Hereditary Diffuse Gastric Cancer

Hereditary Diffuse Gastric Cancer (HDGC) 

What is Hereditary Diffuse Gastric Cancer?

HDGC is a cancer-associated syndrome characterized by the development of stomach and breast cancer before the age of 50. Of particular importance is the fact that only particular subtypes of stomach and breast cancer appear in HDGC families: diffuse type stomach cancer and lobular type breast cancer. While stomach cancer is the most frequent cancer type in HDGC families, breast cancer is the second most frequent type of cancer in females from these families. Successive generations are often affected by these tumour types and cancer onset is frequent in people in their 20s or 30s.

What causes HDGC?

HDGC is caused by a genetic defect that is inherited within families. There are no other causal factors described to date. CDH1 or E-cadherin gene mutations are the major inherited cause of HDGC and occur in ~40% of families. CTNNA1 or alpha-catenin gene mutations, despite rare, explain ~2% of the families.

How is HDGC inherited?

HDGC is an autosomal dominant syndrome, meaning that all family generations tend to have affected individuals with either stomach or breast cancer. Individuals inheriting a single copy of the mutant gene are at increased risk to develop cancer. Both men and women carrying the mutant gene have 80% risk of developing gastric cancer by 80 years of age. Women have a further 60% risk of developing lobular breast cancer at the same age. The combined risk to develop any of these cancers in women by the age of 80 is 90%.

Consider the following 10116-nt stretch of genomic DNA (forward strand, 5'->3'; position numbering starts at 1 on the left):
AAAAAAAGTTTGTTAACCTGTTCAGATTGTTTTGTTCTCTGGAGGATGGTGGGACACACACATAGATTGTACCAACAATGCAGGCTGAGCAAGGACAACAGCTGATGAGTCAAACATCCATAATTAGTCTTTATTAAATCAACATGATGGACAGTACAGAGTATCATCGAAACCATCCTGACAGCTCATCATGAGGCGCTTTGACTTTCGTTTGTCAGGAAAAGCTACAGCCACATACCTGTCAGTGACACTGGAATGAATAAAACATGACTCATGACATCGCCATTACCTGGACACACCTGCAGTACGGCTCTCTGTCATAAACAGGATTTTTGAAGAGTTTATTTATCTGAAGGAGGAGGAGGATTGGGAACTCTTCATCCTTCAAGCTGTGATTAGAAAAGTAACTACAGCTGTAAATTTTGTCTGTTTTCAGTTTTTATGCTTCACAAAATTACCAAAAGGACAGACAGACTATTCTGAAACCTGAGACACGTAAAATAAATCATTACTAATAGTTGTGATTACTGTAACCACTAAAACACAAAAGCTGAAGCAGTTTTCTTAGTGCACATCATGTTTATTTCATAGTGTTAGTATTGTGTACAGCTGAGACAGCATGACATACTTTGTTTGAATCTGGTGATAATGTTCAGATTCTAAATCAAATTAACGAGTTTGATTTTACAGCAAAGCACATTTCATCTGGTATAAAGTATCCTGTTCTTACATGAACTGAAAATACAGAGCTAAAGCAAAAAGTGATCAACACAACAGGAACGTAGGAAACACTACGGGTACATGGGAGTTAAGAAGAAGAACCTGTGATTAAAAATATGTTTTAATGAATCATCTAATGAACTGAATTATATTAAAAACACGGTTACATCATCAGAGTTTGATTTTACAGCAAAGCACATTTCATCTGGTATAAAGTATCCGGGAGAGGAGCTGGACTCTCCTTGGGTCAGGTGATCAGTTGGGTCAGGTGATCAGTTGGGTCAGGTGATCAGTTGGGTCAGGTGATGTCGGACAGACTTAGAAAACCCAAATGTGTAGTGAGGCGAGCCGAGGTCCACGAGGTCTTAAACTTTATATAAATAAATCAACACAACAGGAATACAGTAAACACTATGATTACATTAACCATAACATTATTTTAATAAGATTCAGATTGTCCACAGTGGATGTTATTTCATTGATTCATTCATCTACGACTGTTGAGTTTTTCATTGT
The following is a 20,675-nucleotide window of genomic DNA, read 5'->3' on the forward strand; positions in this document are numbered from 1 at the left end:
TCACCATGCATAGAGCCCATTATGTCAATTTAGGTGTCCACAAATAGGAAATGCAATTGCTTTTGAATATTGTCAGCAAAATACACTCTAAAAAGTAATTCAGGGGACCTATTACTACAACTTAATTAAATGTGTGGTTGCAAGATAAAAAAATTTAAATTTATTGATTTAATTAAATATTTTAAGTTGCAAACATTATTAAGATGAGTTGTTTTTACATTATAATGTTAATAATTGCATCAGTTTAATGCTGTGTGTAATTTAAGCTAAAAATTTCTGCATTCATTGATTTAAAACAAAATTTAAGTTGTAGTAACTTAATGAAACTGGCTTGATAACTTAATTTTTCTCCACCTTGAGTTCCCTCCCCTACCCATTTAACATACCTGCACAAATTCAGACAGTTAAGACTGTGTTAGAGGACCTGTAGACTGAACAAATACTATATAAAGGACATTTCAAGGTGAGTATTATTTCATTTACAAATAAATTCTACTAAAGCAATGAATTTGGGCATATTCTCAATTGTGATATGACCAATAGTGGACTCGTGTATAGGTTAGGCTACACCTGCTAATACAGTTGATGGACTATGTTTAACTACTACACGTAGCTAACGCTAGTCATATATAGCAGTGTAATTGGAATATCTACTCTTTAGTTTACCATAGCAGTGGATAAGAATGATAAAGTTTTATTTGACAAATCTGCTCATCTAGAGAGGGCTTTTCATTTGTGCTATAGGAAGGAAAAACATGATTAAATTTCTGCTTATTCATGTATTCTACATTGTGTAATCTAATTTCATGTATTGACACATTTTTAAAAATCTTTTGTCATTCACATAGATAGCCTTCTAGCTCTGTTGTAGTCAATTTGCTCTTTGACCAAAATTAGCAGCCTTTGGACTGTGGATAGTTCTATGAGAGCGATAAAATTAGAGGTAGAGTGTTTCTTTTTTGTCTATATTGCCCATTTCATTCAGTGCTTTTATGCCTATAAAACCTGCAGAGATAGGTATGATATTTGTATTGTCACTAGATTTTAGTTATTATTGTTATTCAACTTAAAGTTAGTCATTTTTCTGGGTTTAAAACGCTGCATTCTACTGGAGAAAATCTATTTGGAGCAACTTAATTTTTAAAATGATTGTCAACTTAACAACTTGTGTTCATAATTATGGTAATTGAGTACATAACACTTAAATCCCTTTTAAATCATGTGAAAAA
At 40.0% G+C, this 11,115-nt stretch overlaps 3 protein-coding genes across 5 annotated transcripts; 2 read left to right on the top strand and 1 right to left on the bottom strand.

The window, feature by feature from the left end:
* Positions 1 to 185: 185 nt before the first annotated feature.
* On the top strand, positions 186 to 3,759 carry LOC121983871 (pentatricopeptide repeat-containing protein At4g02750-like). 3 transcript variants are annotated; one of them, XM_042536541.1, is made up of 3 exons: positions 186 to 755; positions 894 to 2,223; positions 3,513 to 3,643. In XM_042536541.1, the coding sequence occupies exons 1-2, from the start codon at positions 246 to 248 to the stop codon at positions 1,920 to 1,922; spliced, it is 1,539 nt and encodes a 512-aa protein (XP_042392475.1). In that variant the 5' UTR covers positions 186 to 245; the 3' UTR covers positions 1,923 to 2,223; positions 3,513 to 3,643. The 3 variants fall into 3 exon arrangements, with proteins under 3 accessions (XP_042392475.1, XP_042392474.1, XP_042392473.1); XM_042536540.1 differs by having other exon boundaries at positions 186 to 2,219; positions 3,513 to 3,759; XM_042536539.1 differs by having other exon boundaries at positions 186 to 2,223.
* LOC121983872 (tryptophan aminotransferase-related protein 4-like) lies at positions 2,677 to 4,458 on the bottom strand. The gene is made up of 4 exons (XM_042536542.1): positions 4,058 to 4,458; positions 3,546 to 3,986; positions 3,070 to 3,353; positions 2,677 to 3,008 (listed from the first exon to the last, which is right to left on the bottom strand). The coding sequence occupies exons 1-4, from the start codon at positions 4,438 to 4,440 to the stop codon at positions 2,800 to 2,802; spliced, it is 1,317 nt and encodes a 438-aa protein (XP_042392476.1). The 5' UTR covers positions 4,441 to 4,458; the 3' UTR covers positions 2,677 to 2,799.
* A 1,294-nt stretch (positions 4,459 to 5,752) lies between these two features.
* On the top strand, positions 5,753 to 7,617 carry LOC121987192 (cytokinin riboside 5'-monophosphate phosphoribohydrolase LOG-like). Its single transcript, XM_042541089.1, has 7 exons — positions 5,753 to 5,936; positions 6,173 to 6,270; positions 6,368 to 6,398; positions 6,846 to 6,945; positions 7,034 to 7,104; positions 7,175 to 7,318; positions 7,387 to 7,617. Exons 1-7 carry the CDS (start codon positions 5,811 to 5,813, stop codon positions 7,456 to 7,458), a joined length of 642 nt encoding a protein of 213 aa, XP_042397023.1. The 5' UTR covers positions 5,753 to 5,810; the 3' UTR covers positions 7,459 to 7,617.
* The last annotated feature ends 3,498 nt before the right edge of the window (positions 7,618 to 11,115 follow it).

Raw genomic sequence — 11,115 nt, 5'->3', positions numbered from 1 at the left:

What are the surveillance options for HDGC?

Individuals at risk should attend Medical Genetics appointments for genetic counselling and testing. Identified mutation carriers will enter a clinical path where adequate clinical care and follow-up is provided by a multidisciplinary expert team.

The primary disease preventive option is removal of the stomach (total gastrectomy) in people who carry the mutation, despite lacking symptoms of disease. In case gastrectomy is not appropriate, surveillance can be completed with yearly gastroscopy with endoscopy and multiple biopsies.

Yearly mammography and breast MRI from age 35 years onwards is the most adequate screening procedure for early detection of lobular breast cancer. Breast surgery is offered to patients presenting early breast cancer lesions and is generally curative. The preventive removal of both breasts is also an option, but should be carefully discussed with the clinical team.

Clinical practice guideline

Endorsed by ERN GENTURIS*

Endorsed guidelines for other genturis ( - Hereditary diffuse gastric cancer: updated clinical practice guidelines

* ERN GENTURIS uses AGREE II as a tool for the endorsement of guidelines. The quality of the guideline is evaluated through assessing the rigor and transparency of the guideline development process. The content of the guideline is not evaluated, although selection of the guideline for endorsement includes expert opinion on the usefulness of the content of the guideline.


Care pathway

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Patient journey

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